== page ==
Example 2.8 ( [10] ). Let X := {0, 1, 2, 3} be a set with the following table:
PPT Slide
Lager Image
Then ( X ; ∗, 0) is a B -algebra [1] . If we define φ (0) = 0, φ (1) = 3, φ (2) = 3 and φ (3) = 0, then φ : X Y is a B -homomorphism.
A B -homomorphism φ : X Y is called a B - isomorphism [10] if φ is a bijection, and denote it by X Y . Note that if φ : X Y is a B -isomorphism then φ −1 : Y X is also a B -isomorphism. If we define φ (0) = 0, φ (1) = 2, φ (2) = 1 and φ (3) = 3 in Example 2.8, then φ : X Y is a B -isomorphism. Let φ : X Y be a B -homomorphism. Then the subset { x X | φ ( x ) = 0 Y } of X is called the kernel of the B -homomorphism φ , and denote it by Kerφ
Definition 2.9 ( [10] ). Let ( X ; ∗, 0) be a B -algebra. A non-empty subset N of X is called a subalgebra of X if x y N , for any x , y N .
In Example 2.8, N 1 := {0, 3} is a subalgebra of X , while N 2 := {0, 1} is not a subalgebra of X , since 0 ∗ 1 = 2 ∉ N 2 . Note that any subalgebra of a B -algebra is also a B -algebra.
Theorem 2.10 ( [10] ). Let ( X ; ∗, 0) be a B - algebra and
PPT Slide
Lager Image
Then the following are equivalent :
  • (a)N is a subalgebra of X.
  • (b)x∗ (0 ∗y), 0 ∗y∈N,for any x,y∈N.
Note that any kernel of a B -homomorphism is a subalgebra of X .
3. Medial B-algebras
Let ( X ; ∗, 0) be a B -algebra and let N be a subalgebra of X . The set X (resp., N ) is said to be medial if ( x n 1 ) ∗ ( y n 2 ) = ( x y ) ∗ ( n 1 n 2 ) for any x , y , n 1 , n 2 X (resp., for any x , y , n 1 , n 2 N ).
Example 3.1. The B -algebra in Example 2.8, is medial. The B -algebra in Example 2.3, is not medial, since (5∗2)∗(4∗3) = 4∗1 = 5 ≠ 3 = 1∗5 = (5∗4)∗(2∗3).
J. Neggers and H. S. Kim [10] introduced the notion of a normal subalgebra in B -algebras. A nonempty subset N of X is said to be normal (or normal subalgebra ) of X if ( x a ) ∗ ( y b ) ∈ N for any x a , y b N .
Example 3.2. The subalgebra N 1 = {0, 3} is both a normal and a medial subalgebra of X in Example 2.8, while the subalgebra N 2 = {0, 3} in Example 2.3 is medial, but not normal.
Example 3.3. Let X := {0, 1, 2, 3} be a set with the following table:
PPT Slide
Lager Image
Then ( X ; ∗, 0) is a B -algebra and the subalgebra N 3 = {0, 2} is a medial subal-gebra of X .
Let ( X ; ∗, 0) be a B -algebra and let N be a subalgebra of X . Define a relation ∼ N on X by x N y if and only if x N = y N , where x , y X . Then it is easy to show that ∼ N is an equivalence relation on X . Assume X is medial (or N is a medial subalgebra of X ). If x N y and a N b , where x , y , a , b N , then x N = y N and a N = b N and hence x = y n 1 , a = b n 2 for some n 1 , n 2 N . Hence x a = ( y n 1 ) ∗ ( b n 2 ) = ( y b ) ∗ ( n 1 n 2 ) ∈ ( y b ) ∗ N , since X (resp., N ) is medial. For any ( x a ) ∗ n 3 ∈ ( x a ) ∗ N , we have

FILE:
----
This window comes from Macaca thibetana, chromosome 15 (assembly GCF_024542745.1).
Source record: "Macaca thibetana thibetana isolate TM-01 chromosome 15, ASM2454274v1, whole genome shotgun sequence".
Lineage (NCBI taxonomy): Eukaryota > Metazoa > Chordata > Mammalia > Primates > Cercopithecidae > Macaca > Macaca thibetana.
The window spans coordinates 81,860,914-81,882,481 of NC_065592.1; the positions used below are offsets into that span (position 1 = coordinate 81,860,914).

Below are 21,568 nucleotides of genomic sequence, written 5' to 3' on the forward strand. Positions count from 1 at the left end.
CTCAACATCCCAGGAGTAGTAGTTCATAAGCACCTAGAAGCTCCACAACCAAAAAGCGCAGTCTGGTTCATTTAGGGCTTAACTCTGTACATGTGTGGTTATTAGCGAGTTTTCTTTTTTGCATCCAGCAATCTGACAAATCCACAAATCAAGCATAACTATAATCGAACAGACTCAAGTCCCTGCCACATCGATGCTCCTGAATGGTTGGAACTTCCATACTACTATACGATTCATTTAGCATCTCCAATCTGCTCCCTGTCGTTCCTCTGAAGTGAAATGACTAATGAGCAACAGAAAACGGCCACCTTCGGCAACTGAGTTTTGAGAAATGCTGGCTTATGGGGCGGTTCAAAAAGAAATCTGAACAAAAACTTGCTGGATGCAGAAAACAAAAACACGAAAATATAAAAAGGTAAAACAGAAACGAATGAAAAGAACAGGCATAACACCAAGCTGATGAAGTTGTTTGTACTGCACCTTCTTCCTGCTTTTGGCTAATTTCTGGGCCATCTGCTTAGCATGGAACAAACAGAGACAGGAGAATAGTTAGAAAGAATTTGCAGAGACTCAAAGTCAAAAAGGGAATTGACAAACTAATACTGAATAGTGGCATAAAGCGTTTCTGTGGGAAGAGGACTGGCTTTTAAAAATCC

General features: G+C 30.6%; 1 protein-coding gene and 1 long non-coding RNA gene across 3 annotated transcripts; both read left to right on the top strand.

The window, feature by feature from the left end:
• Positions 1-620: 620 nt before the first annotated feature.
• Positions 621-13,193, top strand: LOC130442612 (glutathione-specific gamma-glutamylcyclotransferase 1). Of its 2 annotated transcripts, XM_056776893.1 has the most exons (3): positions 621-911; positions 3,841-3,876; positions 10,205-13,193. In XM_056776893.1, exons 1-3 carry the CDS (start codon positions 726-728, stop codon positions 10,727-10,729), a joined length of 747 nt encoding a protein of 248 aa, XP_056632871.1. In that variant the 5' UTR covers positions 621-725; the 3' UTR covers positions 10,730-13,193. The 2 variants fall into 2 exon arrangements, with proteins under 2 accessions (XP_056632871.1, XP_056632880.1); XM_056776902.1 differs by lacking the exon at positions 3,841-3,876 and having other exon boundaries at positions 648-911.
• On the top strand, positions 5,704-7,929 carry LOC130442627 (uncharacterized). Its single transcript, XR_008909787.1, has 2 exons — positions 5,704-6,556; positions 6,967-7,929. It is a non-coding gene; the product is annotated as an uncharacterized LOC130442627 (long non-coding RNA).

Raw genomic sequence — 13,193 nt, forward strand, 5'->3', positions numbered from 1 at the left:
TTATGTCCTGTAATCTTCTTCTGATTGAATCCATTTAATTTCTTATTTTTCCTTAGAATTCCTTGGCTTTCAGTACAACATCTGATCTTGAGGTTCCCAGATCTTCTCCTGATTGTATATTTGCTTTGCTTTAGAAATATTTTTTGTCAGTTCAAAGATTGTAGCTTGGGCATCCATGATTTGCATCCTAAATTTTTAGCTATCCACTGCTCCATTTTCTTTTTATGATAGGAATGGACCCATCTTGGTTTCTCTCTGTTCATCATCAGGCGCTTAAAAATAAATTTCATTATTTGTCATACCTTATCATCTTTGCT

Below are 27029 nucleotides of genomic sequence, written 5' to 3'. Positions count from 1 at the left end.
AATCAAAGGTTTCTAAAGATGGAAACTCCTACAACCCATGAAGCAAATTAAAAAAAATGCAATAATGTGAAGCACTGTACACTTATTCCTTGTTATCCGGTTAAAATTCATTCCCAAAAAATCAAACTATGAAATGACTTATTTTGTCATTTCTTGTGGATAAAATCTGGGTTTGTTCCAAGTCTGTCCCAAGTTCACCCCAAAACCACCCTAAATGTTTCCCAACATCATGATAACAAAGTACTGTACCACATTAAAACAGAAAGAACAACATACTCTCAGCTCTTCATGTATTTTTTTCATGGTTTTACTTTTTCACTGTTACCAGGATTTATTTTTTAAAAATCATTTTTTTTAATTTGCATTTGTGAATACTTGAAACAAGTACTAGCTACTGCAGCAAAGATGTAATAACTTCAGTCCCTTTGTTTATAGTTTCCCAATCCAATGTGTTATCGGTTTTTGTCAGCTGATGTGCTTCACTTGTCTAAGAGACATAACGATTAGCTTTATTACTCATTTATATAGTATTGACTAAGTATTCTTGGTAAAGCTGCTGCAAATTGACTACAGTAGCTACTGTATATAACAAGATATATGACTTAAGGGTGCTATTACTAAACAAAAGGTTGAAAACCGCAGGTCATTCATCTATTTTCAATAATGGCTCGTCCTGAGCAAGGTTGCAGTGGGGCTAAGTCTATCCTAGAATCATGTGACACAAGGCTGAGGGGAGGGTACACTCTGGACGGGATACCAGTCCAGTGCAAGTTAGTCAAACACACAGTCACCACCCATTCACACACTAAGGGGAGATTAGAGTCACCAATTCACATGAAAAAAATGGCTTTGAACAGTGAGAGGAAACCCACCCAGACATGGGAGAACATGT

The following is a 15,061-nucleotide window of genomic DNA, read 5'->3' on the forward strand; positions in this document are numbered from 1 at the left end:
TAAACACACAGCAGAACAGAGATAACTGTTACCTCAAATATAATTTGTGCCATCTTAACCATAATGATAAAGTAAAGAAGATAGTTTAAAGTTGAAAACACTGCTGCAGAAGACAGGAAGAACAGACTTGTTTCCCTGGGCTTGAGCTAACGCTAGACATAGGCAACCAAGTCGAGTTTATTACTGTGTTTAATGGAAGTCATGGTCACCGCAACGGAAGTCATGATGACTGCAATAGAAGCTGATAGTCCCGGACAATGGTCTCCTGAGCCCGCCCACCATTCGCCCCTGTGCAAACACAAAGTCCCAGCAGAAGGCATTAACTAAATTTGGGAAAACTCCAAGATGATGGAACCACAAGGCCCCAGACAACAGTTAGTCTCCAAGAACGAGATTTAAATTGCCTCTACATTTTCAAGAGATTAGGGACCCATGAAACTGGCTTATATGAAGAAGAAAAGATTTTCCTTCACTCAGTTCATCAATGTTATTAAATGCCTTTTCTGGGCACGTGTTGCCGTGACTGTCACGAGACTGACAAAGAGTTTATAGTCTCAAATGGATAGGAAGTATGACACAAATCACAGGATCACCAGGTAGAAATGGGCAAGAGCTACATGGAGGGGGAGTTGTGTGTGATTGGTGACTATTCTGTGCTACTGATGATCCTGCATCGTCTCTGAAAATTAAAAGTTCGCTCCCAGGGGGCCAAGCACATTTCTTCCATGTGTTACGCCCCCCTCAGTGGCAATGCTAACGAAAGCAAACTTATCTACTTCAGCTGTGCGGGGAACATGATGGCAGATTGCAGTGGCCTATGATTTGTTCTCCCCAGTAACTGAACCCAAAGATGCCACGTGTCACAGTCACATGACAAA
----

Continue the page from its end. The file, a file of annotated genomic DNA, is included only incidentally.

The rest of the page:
PPT Slide
Lager Image
Hence ( x a ) ∗ N ⊆ ( y b ) ∗ N . Similarly, we obtain ( y b ) ∗ N ⊆ ( x a ) ∗ N . This means that x a N y b , i.e., ∼ N is a congruence relation on X . Denote the equivalence class containing x by [ x ] N , i.e., [ x ] N = { y X | x N y } and let X / N := {[ x ] N | x X }. We show that X / N is a B -algebra.
Theorem 3.4. Let X be a medial B - algebra and let N be a subalgebra of X . Then X / N is a medial B - algebra with N = [0] N .
Proof . If we define [ x ] N ∗ [ y ] N := [ x y ] N then the operation "∗" is well-defined, since ∼ N is a congruence relation on X . We claim that [0] N = N . If x ∈ [0] N , then x N = 0 ∗ N , and hence by (II) x = x ∗ 0 ∈ x N = 0 ∗ N , i.e., x = 0 ∗ n for some n N . Since N is a subalgebra and 0 ∈ N , x = 0 ∗ n N . Hence [0] N N .
For any x N , since N is subalgebra of X , 0 ∗ x N , say n 1 = 0 ∗ x . By applying Lemma 2.7-(iii), x = 0 ∗ (0 ∗ x ) ∈ 0 ∗ N . We show that x N = 0 ∗ N . For any x n x N ,
PPT Slide
Lager Image
Hence x N ⊆ 0 ∗ N . If y ∈ 0 ∗ N , then y = 0 ∗ n 2 for some n 2 N . Hence y = 0 ∗ n 2 = ( x x ) ∗ n 2 = x ∗ ( n 2 ∗ (0 ∗ x )). Since x N , by Theorem 2.10, n 2 ∗ (0 ∗ x ) ∈ N . Hence y x N , i.e., 0 ∗ N ⊆ x ∗ N . Thus x N = 0 ∗ N , i.e., x ∼ N 0. Hence x ∈ [0] N , proving N ⊆ [0] N . Checking three axioms and mediality is trivial and we omit the proof.
Theorem 3.4 can be replaced by the following statement:
Theorem 3.4′. Let X be a B - algebra and N be a medial subalgebra of X . Then X / N is a medial B - algebra with N = [0] N .
The B -algebra X / N discussed in Theorems 3.4 and 3.4′ is called the quotient B -algebra of X by N .